With an eye for antiques, a passion for handcrafted furnishings, and a spirited embrace of pattern and color, Heidi Caillier has swiftly become an important talent in the industry. The Seattle-based designer blends a sense of charm with a welcoming, lived-in sensibility that creates a true spirit of “home” in all her projects. As with any lover of vintage and antique pieces, she believes in embracing patina and history over glossy, surface-level perfection, resulting in rooms that feel utterly present yet well-loved. And the world at large has certainly taken notice; her work has appeared everywhere from The Wall Street Journal to Architectural Digest and Homes & Gardens.

We spoke with Heidi about her much-loved aesthetic, her favorite colors these days, how she works with antiques, and so much more. Read on to learn more about her design philosophy, and be sure to shop all her colorful, creative Chairish favorites as well.

Shop Heidi Caillier’s Chairish Favorites >>>

Heidi Caillier

Firstly, how would you describe your overall design philosophy and personal aesthetic? How has that changed over time? 

I really lead my design process with a feeling in mind versus the aesthetic. How does the space make the client, their family, and visitors feel, and does that make a lasting impression? My work has certainly evolved over the years and has become well known for interesting use of color and print, mixing of old and new, and incorporation of both feminine and masculine details to create spaces that feel elevated and comfortable.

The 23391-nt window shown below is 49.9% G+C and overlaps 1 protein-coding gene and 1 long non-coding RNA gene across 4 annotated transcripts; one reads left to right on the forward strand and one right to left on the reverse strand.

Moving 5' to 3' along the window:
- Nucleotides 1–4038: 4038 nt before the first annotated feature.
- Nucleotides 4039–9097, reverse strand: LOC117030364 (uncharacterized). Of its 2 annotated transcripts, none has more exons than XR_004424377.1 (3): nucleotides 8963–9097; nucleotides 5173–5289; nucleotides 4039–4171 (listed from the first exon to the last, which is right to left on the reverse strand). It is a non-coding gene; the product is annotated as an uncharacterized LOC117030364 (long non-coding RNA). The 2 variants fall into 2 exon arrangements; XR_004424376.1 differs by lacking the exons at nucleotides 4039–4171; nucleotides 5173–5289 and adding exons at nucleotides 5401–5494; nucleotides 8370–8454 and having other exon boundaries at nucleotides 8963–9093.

Speaking of your use of color, what are some of your go-to combinations? What are some favorites, and are there any shades or pairings you never thought you’d use but ended up enjoying? 

I love to mix muddy colors with something brighter—olive green and cobalt blue, blue and muddy lavender, rust and teal. I tend to view many of the muddier colors as neutrals and I mix liberally with other colors not on that spectrum. It is all about creating something with balance that feels interesting but not jarring. 

Heidi Caillier

What’s your point of view when it comes to working with antiques and vintage pieces? Do you like to incorporate them with contemporary items as well?

Antiques make a home feel lived-in and comfortable. I’m all about a mix of vintage with contemporary and custom. Combined with use of color and print, that mix can create a magical, imagined space that feels lived in and layered. 

Your firm is headquartered in Seattle, but you do work all across North America. How does geography impact your projects, and do you have a favorite place to design? 

We take many things into consideration when designing homes across the country, including architecture, location, weather, etc. We want all of our projects to feel appropriate to where they are. What I would do in a Brooklyn brownstone is not what I would do for a Spanish-style home in Santa Barbara or a country cottage in the Hudson Valley. I truly love the mix of projects and locations we work in. I like to mix things up, and I want all of our projects to look and feel different from each other. I have a particular fondness for California and the East Coast, but I am also dying to work on something in Charleston or New Orleans. 

What would be a dream project for you? What’s something you’ve always wanted to take on, whether it’s a particular type of space to design or a place? 

I would love to design a boutique hotel. Something eclectic where we can really stretch creatively.

Heidi Caillier

You have a very large Instagram following… congrats! How did that happen? Any advice for designers looking to grow theirs?